No one stages something set across mountainous ski slopes in a 251-seat, three-sided theater without a sense of humor. Which is why director Michael Longhurst has attached the bold and perky theme tune to “Ski Sunday,” the BBC’s long-running weekly winter sports series, to the end of his stage production of Cannes Jury Prize winner “Force Majeure,” since it majors in both those qualities. Can the play, now running at London’s Donmar Warehouse, emulate the film’s scale and spaciousness? Of course not. Does it succeed on its own bold and perky terms? Just.
In Tim Price’s adaptation, the story remains largely the same. In this drama of a middle-class family on skis and on the skids, Rory Kinnear and Lyndsey Marshal are Thomas and Ebba who have taken their two squally children away to the French alps. It’s supposed to be a snowy vacation from everything but it turns out to be a million miles away from “Holiday on Ice.”
When not quarreling on the slopes, the kids are on their devices while the parents are playing, with increasing amounts of strain, at happy families. So far, so predictable — until, one lunchtime high up in the ski-resort, the regular, controlled snow-shifting goes perilously wrong.
In something of a design triumph, set designer Jon Bausor, lighting designer Lucy Carter and sound designer Donato Wharton chill the audience by filling the auditorium with the thundering chaos of an avalanche. Faced with fatality, Thomas and Ebba react very differently, causing the fissure in the marriage to widen into a cavernous gap. All of this happens within the sight of not only the long-suffering hotel staff but the assorted après-ski crowd who punctuate proceedings in suitably day-glo outfits as bold as their attitudes to fun.
Ideally closed-off Kinnear and especially a riveting, tether’s-end Marshal are alive to every tiny shift in their cracking relationship which, by the intermission, has gradually steeped everything more in darkness than light. But although Longhurst and company keep tight focus on the increasingly painful family dynamics as both parents face previously hidden truths, they’re alive to the comedy of the situation. All this is brought to a head after way too much wine in Marshal’s blissfully played, drunken truth-telling.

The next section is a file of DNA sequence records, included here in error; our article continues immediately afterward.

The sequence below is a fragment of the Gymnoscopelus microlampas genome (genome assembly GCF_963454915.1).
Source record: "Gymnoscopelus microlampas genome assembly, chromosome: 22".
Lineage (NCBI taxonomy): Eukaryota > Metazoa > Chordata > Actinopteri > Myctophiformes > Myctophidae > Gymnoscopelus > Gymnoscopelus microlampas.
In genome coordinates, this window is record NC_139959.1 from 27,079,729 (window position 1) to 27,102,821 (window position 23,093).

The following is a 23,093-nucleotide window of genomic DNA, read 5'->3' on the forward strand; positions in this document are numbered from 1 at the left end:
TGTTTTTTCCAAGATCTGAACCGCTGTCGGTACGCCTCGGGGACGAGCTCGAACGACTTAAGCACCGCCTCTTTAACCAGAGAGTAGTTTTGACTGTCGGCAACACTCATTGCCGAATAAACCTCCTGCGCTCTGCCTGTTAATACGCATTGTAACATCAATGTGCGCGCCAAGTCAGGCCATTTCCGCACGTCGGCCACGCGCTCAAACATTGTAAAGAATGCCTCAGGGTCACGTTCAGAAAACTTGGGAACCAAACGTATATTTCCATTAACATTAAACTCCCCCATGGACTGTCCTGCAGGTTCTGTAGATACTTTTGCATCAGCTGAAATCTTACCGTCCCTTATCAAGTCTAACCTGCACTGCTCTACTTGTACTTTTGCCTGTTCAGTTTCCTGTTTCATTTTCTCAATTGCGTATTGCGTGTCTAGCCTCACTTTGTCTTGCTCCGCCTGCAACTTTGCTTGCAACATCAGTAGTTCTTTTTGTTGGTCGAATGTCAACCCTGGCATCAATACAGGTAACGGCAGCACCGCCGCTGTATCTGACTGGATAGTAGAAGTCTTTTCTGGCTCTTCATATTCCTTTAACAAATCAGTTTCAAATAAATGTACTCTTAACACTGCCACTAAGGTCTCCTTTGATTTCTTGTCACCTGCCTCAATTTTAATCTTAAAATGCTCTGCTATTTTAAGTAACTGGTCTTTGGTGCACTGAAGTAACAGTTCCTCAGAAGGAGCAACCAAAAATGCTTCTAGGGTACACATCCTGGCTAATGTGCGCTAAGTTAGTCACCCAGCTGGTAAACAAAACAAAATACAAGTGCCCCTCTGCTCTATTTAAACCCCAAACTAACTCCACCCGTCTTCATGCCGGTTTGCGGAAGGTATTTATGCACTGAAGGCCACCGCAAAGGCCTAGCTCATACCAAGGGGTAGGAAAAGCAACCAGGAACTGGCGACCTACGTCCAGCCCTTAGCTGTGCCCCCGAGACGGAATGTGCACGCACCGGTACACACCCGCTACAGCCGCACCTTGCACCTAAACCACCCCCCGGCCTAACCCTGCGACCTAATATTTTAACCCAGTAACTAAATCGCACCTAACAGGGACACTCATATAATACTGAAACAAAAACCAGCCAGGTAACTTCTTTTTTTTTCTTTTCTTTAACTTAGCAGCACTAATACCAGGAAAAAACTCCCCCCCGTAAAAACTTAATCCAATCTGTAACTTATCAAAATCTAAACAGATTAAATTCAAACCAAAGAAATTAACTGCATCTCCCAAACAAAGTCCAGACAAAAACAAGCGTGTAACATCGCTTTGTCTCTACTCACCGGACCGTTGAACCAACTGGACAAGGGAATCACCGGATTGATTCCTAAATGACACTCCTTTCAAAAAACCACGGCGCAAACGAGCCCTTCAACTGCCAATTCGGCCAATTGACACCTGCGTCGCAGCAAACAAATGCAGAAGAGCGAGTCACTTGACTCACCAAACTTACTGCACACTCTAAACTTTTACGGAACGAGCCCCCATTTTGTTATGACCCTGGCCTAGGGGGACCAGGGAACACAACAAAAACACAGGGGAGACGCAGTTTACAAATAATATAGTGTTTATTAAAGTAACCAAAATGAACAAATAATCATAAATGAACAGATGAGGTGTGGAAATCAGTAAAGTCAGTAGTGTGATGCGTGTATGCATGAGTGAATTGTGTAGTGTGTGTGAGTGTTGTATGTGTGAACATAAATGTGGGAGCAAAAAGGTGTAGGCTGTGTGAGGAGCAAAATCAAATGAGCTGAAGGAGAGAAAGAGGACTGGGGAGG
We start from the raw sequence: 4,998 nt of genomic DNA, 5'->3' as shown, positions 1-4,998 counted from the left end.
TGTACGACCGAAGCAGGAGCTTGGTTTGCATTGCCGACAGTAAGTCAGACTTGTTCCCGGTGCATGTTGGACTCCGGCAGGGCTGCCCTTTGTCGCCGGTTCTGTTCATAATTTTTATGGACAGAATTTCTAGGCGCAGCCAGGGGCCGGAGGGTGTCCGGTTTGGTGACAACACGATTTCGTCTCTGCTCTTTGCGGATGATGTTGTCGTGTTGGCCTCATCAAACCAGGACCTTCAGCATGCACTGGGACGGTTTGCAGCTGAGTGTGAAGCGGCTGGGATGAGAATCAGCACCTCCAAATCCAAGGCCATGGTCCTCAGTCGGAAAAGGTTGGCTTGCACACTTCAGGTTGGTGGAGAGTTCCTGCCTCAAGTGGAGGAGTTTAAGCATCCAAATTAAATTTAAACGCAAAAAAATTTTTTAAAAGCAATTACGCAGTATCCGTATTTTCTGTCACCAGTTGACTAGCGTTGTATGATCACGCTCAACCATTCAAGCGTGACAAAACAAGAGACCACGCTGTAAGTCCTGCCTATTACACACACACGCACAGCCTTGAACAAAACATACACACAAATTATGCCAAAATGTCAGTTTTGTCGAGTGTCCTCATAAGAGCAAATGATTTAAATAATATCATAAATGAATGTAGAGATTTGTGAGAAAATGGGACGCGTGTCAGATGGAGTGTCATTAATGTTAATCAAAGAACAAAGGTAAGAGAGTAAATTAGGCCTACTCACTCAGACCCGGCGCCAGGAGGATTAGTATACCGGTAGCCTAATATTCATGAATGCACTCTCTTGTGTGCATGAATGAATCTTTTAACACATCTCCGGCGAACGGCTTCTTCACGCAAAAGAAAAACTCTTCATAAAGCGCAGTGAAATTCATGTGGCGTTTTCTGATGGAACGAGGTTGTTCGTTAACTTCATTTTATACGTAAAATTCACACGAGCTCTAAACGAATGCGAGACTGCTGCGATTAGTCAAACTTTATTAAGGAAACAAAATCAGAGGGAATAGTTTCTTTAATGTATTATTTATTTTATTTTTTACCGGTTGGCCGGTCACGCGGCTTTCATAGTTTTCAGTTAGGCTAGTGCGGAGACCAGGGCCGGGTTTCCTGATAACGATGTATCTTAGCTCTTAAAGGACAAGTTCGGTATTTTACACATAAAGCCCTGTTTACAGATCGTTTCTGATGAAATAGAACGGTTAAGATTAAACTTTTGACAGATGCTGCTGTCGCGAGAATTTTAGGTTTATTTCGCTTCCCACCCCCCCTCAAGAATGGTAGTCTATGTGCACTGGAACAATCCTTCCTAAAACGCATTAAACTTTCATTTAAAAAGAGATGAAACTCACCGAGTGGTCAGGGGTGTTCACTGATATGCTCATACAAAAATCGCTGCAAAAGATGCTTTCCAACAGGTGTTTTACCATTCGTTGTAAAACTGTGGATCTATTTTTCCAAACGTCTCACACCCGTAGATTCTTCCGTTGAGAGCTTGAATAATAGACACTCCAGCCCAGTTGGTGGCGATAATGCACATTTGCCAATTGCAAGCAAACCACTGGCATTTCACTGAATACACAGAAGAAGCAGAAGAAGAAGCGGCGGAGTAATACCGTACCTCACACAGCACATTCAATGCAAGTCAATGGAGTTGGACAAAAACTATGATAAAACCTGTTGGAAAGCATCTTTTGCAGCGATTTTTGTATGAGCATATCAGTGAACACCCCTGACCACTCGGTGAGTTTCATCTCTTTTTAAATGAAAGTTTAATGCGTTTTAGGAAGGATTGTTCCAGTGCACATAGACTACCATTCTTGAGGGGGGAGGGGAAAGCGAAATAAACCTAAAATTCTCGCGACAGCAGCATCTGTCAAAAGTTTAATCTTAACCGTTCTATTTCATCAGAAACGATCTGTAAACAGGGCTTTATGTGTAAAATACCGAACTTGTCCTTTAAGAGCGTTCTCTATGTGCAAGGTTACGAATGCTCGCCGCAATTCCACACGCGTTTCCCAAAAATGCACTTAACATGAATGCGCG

Although the stakes climb higher in the second half, so does the humor, not least via the parallel relationship between Thomas’s friend Mats (Sule Rimi) and his new girlfriend Jenny (Siena Kelly). Their crisply directed, deliciously ridiculous, through-the-night row, in which Mats’ ego goes into comic overdrive, is a very funny counterbalance to the deeper rift between the parents.
The loss of the film’s epic visuals that offset the uncovered emotions is undeniable. But the creative team, not least movement director Sasha Milavic Davies via Bausor’s cunning, snow-white and severely tilted set, winningly pulls off the feat of having cast members ski down slopes in front of the audience’s ready-to-disbelieve eyes.
The theatrical gain is in the degree of emotional complicity. Being just feet away from Thomas as he attempts to get in touch with his feelings makes you wince, while the collective laughter raised by the entitled behavior of the children (ideally truculent Florence Hunt and Henry Hunt at the performance reviewed) builds warmth towards the fracturing family.
Not everything works. The staging of a climactic act of family healing on the slopes, while nicely comic, requires a hefty suspension of disbelief, and the final neat switch from the film’s coach journey-from-hell into an elevator disaster is a shade effortful.
Fans of the film may feel a bit short-changed, but the success of this theatrical version is clear from the warmth of the response to the unfashionable yet welcome happy ending.